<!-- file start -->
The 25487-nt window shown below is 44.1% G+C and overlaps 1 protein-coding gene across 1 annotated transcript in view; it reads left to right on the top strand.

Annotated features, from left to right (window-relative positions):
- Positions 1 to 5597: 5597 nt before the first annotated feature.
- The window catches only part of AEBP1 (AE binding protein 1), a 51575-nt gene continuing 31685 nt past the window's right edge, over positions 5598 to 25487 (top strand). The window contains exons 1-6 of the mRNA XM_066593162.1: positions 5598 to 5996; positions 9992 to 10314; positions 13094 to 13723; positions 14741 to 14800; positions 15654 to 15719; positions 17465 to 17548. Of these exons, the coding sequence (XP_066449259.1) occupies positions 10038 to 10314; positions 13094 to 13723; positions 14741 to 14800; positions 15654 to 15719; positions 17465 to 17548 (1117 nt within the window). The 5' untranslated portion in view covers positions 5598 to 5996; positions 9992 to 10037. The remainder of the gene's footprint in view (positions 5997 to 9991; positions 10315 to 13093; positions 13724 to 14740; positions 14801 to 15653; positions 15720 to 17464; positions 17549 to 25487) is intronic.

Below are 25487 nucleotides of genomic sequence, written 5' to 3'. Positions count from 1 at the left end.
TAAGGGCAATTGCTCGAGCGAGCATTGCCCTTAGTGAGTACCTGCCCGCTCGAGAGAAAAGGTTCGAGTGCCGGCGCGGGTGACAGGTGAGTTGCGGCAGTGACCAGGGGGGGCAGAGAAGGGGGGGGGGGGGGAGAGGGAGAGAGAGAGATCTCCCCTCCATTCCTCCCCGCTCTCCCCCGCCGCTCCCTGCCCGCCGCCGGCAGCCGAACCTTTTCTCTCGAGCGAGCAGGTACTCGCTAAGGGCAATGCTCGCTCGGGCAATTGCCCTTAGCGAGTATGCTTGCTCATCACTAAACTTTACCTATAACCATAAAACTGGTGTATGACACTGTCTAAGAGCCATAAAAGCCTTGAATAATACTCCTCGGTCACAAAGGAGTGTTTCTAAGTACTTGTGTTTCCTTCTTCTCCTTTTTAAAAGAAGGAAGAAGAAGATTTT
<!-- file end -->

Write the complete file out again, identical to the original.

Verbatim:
The 25487-nt window shown below is 44.1% G+C and overlaps 1 protein-coding gene across 1 annotated transcript in view; it reads left to right on the top strand.

Annotated features, from left to right (window-relative positions):
- Positions 1 to 5597: 5597 nt before the first annotated feature.
- The window catches only part of AEBP1 (AE binding protein 1), a 51575-nt gene continuing 31685 nt past the window's right edge, over positions 5598 to 25487 (top strand). The window contains exons 1-6 of the mRNA XM_066593162.1: positions 5598 to 5996; positions 9992 to 10314; positions 13094 to 13723; positions 14741 to 14800; positions 15654 to 15719; positions 17465 to 17548. Of these exons, the coding sequence (XP_066449259.1) occupies positions 10038 to 10314; positions 13094 to 13723; positions 14741 to 14800; positions 15654 to 15719; positions 17465 to 17548 (1117 nt within the window). The 5' untranslated portion in view covers positions 5598 to 5996; positions 9992 to 10037. The remainder of the gene's footprint in view (positions 5997 to 9991; positions 10315 to 13093; positions 13724 to 14740; positions 14801 to 15653; positions 15720 to 17464; positions 17549 to 25487) is intronic.

Below are 25487 nucleotides of genomic sequence, written 5' to 3'. Positions count from 1 at the left end.
TAAGGGCAATTGCTCGAGCGAGCATTGCCCTTAGTGAGTACCTGCCCGCTCGAGAGAAAAGGTTCGAGTGCCGGCGCGGGTGACAGGTGAGTTGCGGCAGTGACCAGGGGGGGCAGAGAAGGGGGGGGGGGGGGAGAGGGAGAGAGAGAGATCTCCCCTCCATTCCTCCCCGCTCTCCCCCGCCGCTCCCTGCCCGCCGCCGGCAGCCGAACCTTTTCTCTCGAGCGAGCAGGTACTCGCTAAGGGCAATGCTCGCTCGGGCAATTGCCCTTAGCGAGTATGCTTGCTCATCACTAAACTTTACCTATAACCATAAAACTGGTGTATGACACTGTCTAAGAGCCATAAAAGCCTTGAATAATACTCCTCGGTCACAAAGGAGTGTTTCTAAGTACTTGTGTTTCCTTCTTCTCCTTTTTAAAAGAAGGAAGAAGAAGATTTT